Column By: Kheyanna Suarez
Hailing from the beautiful island of St. Croix, U.S. Virgin Islands, Kheyanna has spent a majority of her upbringing in sunny South Florida. She graduated from Florida Atlantic University with a degree in Exercise Science and Health Promotion. She has also worked as a Community Health Educator for Planned Parenthood in Broward County and a Youth Organizer for the Treasure Coast, Palm Beach, and Palm Beach Youth Council. She is currently pursuing her Master’s in Public Health at Emory University.
Editor Note: National Day of Action to End Violence Against Women Living with HIV is October 23.
Intimate partner violence (IPV), is defined as physical and/or sexual assault or threats between married, romantically involved partners, or former partners. As a survivor of IPV, I know first-hand that dealing with the after-effects of a toxic relationship can feel like you are peeling back endless layers of an onion, tears included.
There comes a very somber moment where you realize that surviving intimate partner violence isn’t the end of a journey but the beginning of a new one. You go through a process of re-learning yourself and understanding all of the ways that you have changed throughout your trauma. The hardest part can be trying to figure out the things that make you smile again, and how long you can mentally or emotionally afford to put your guard down to care for yourself without feeling like you’re not doing enough to get past things.
A large part of my healing process has been taking the time to empower myself through education, especially when it comes to issues that affect women who have been survivors of intimate partner violence. Educating myself gives me the upper-hand to get in front of any issues that may arise as I continue down the journey of healing from my trauma.
One of those issues has been the intersection of HIV/AIDS and violence against women, which are both major public health issues.
There are different types of violent acts to be considered when breaching the topic of violence against women. The type of acts that contribute to increased rates of HIV/AIDS in women include:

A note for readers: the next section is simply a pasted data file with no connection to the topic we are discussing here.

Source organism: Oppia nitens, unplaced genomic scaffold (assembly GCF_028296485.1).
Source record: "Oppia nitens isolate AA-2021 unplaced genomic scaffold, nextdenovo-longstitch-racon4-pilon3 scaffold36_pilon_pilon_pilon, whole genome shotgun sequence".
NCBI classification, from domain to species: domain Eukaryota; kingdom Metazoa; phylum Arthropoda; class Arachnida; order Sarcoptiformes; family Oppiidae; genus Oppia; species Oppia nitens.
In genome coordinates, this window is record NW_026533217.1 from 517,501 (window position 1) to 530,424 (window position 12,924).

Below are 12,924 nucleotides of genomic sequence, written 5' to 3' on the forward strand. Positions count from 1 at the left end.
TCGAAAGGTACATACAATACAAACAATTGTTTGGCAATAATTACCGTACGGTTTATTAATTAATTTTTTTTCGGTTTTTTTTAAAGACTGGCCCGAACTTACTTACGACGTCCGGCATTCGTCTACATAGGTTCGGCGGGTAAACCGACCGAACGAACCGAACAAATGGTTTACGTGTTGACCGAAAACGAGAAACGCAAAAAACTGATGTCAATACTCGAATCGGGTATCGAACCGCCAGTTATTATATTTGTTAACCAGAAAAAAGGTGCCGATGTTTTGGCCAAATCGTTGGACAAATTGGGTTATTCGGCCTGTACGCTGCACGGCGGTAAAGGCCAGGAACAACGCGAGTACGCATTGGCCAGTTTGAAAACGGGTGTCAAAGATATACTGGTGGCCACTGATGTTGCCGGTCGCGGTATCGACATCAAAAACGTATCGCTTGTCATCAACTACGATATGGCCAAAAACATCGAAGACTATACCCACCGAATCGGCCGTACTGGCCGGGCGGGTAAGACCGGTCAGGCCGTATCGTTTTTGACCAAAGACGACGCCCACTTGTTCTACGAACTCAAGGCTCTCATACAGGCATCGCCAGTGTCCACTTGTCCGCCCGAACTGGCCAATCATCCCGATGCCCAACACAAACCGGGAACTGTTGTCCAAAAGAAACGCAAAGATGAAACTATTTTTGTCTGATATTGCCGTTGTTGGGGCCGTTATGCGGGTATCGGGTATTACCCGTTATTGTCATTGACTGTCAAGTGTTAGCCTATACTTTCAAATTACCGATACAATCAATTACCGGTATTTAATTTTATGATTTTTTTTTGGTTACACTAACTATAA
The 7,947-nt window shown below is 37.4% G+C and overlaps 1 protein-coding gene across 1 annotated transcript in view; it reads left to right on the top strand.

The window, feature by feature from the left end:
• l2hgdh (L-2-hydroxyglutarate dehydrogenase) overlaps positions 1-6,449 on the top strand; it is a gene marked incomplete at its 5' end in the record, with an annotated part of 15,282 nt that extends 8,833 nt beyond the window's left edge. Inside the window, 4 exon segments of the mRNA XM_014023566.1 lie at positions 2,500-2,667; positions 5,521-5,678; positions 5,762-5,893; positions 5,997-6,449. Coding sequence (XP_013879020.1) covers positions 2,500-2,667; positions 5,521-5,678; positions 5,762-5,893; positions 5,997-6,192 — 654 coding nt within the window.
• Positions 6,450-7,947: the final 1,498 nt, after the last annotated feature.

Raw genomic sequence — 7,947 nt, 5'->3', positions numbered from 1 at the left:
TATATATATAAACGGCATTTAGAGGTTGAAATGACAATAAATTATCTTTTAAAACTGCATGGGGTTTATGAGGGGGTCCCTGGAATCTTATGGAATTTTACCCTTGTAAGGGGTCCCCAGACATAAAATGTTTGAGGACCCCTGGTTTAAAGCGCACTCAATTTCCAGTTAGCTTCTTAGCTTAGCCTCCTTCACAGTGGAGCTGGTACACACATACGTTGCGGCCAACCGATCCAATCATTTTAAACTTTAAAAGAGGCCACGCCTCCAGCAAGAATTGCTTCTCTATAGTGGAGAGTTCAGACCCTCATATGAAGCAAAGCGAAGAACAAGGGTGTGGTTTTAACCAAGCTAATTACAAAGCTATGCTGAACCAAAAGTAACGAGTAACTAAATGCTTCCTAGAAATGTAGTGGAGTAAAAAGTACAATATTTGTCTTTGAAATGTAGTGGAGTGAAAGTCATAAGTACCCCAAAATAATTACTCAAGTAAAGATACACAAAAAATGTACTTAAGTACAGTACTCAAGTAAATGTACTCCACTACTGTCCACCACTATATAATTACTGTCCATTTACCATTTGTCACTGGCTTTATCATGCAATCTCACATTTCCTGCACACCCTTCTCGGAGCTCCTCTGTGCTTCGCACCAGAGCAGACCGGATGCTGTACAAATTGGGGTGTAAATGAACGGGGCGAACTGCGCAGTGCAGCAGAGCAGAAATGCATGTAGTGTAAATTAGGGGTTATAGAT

- Force Sex
- Sexual abuse in childhood, and
- Human trafficking or sex trafficking
Women who have experienced these types of violence in relationships have four times the risk of contracting sexually transmitted infections (STIs), including HIV, versus women who have not experienced relationship violence. In women living with HIV, the rates of intimate partner violence are double the national rate. Although men are also victims of violence, women are disproportionately victimized by intimate partners and, therefore, most affected by this intersection.
Rates of violence victimization among women living with HIV are comparable to those for women not living with HIV drawn from similar populations and with similar levels of HIV risk behaviors. However, women living with HIV may experience abuse that is more frequent and more severe.
As a result of experiencing IPV, many women may suffer from a low functioning immune system due to high amounts of stress, depression, and anxiety. This has also been connected to altered red blood cells and decreased T-cell (your immune cells) function in a person living with HIV, and can cause faster progression of HIV to AIDS.
So now that we know this, what exactly is supposed to be the solution? Where do we begin to tackle the 5-headed dragon? Do we focus solely on HIV prevention? Do we focus on getting the proper treatment and programs for survivors of intimate partner violence? Or do we focus on preventing intimate partner violence before it happens? How do you prioritize solving an issue that has a relationship with one problem and is in bed with another? I think it depends on who you ask.
If you ask me, a great start for solving this multifaceted issue is to address the violence. This idea is also supported by the CDC where they believe that the focus should be on preventing intimate partner violence before it happens in order to prevent new HIV infections.
Strategies to decrease intimate partner violence include:
- Create Protective Environments
- Disrupt the Development Pathways toward Partner Violence
- Engage Influential Peers and Adults
- Teach Safe and Healthy Relationship Skills
- Strengthen Economic Support for Families
- Support Survivors to Increase Safety and Lessen Harms
- Sector Involvement
- Monitoring and Evaluation
To read more about how we can decrease intimate partner violence as a community, read this article by the CDC.
If you, a loved one, friend, or family member is experiencing intimate partner violence and you would like to learn more about how to handle the situation, feel free to utilize the following sites and resources:
- Find a center nearby (Visitor Tip: You can quickly leave this website by clicking on the “X” icon in the bottom right or by pressing the Escape key twice. Users of the Microsoft Edge web browser will not be able to use the “back” button to re-enter the website after hitting the “X” or “Escape” button.)
- Domestic violence and HIV/AIDS toolkit
- Find a location to obtain PrEP
- Crisis text line: Text 741741 from anywhere in the USA to text with a trained Crisis Counselor. Crisis Text Line serves anyone, in any type of crisis, providing access to free, 24/7 support and information.
- National Dating Abuse Hotline: 866-331-8453 or TYY 866-331-8453 or text “loveis” to 22522
- Online Chat managed by the National Dating Abuse Hotline
- The National Domestic Violence Hotline: 800-799-SAFE (7233) or TYY 800-787-3224
- Online chat managed by the National Domestic Violence Hotline